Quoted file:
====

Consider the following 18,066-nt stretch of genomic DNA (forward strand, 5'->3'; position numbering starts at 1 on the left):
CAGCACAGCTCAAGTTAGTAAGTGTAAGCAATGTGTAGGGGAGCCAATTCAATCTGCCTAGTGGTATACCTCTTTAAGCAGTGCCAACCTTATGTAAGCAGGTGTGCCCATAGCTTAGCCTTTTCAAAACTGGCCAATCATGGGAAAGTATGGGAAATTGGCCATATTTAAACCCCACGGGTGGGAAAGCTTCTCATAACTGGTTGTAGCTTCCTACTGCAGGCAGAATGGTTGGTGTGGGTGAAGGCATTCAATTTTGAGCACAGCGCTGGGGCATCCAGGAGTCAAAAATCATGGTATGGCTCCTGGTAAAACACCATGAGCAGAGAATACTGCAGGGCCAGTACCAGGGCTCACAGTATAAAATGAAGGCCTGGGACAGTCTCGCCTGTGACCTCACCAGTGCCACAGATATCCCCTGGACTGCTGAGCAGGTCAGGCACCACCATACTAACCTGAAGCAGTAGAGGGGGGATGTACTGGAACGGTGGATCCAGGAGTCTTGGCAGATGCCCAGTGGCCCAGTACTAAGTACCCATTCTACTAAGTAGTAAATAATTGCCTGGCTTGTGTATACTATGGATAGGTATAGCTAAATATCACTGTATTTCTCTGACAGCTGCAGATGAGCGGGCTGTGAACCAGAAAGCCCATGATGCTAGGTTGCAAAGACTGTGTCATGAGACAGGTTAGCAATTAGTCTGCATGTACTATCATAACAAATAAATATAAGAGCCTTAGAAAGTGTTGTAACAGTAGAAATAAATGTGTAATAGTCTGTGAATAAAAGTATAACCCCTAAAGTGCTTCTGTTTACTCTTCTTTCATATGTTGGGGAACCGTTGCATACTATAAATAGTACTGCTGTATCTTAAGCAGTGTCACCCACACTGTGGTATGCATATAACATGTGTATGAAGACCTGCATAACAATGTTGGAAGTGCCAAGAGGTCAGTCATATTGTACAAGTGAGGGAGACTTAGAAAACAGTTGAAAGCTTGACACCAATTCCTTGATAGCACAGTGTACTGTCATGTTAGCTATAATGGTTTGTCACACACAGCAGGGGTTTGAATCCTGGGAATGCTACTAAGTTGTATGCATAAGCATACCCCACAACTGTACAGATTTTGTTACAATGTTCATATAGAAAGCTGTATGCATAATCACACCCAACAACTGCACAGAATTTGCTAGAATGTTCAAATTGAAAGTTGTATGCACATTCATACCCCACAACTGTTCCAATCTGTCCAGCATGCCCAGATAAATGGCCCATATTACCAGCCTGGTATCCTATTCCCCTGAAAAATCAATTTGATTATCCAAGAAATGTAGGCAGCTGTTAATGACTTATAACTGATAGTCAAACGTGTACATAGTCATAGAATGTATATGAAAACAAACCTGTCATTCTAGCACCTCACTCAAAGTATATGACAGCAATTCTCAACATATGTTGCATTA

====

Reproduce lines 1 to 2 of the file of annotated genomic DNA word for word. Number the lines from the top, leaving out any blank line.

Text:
Consider the following 18,066-nt stretch of genomic DNA (forward strand, 5'->3'; position numbering starts at 1 on the left):
CAGCACAGCTCAAGTTAGTAAGTGTAAGCAATGTGTAGGGGAGCCAATTCAATCTGCCTAGTGGTATACCTCTTTAAGCAGTGCCAACCTTATGTAAGCAGGTGTGCCCATAGCTTAGCCTTTTCAAAACTGGCCAATCATGGGAAAGTATGGGAAATTGGCCATATTTAAACCCCACGGGTGGGAAAGCTTCTCATAACTGGTTGTAGCTTCCTACTGCAGGCAGAATGGTTGGTGTGGGTGAAGGCATTCAATTTTGAGCACAGCGCTGGGGCATCCAGGAGTCAAAAATCATGGTATGGCTCCTGGTAAAACACCATGAGCAGAGAATACTGCAGGGCCAGTACCAGGGCTCACAGTATAAAATGAAGGCCTGGGACAGTCTCGCCTGTGACCTCACCAGTGCCACAGATATCCCCTGGACTGCTGAGCAGGTCAGGCACCACCATACTAACCTGAAGCAGTAGAGGGGGGATGTACTGGAACGGTGGATCCAGGAGTCTTGGCAGATGCCCAGTGGCCCAGTACTAAGTACCCATTCTACTAAGTAGTAAATAATTGCCTGGCTTGTGTATACTATGGATAGGTATAGCTAAATATCACTGTATTTCTCTGACAGCTGCAGATGAGCGGGCTGTGAACCAGAAAGCCCATGATGCTAGGTTGCAAAGACTGTGTCATGAGACAGGTTAGCAATTAGTCTGCATGTACTATCATAACAAATAAATATAAGAGCCTTAGAAAGTGTTGTAACAGTAGAAATAAATGTGTAATAGTCTGTGAATAAAAGTATAACCCCTAAAGTGCTTCTGTTTACTCTTCTTTCATATGTTGGGGAACCGTTGCATACTATAAATAGTACTGCTGTATCTTAAGCAGTGTCACCCACACTGTGGTATGCATATAACATGTGTATGAAGACCTGCATAACAATGTTGGAAGTGCCAAGAGGTCAGTCATATTGTACAAGTGAGGGAGACTTAGAAAACAGTTGAAAGCTTGACACCAATTCCTTGATAGCACAGTGTACTGTCATGTTAGCTATAATGGTTTGTCACACACAGCAGGGGTTTGAATCCTGGGAATGCTACTAAGTTGTATGCATAAGCATACCCCACAACTGTACAGATTTTGTTACAATGTTCATATAGAAAGCTGTATGCATAATCACACCCAACAACTGCACAGAATTTGCTAGAATGTTCAAATTGAAAGTTGTATGCACATTCATACCCCACAACTGTTCCAATCTGTCCAGCATGCCCAGATAAATGGCCCATATTACCAGCCTGGTATCCTATTCCCCTGAAAAATCAATTTGATTATCCAAGAAATGTAGGCAGCTGTTAATGACTTATAACTGATAGTCAAACGTGTACATAGTCATAGAATGTATATGAAAACAAACCTGTCATTCTAGCACCTCACTCAAAGTATATGACAGCAATTCTCAACATATGTTGCATTA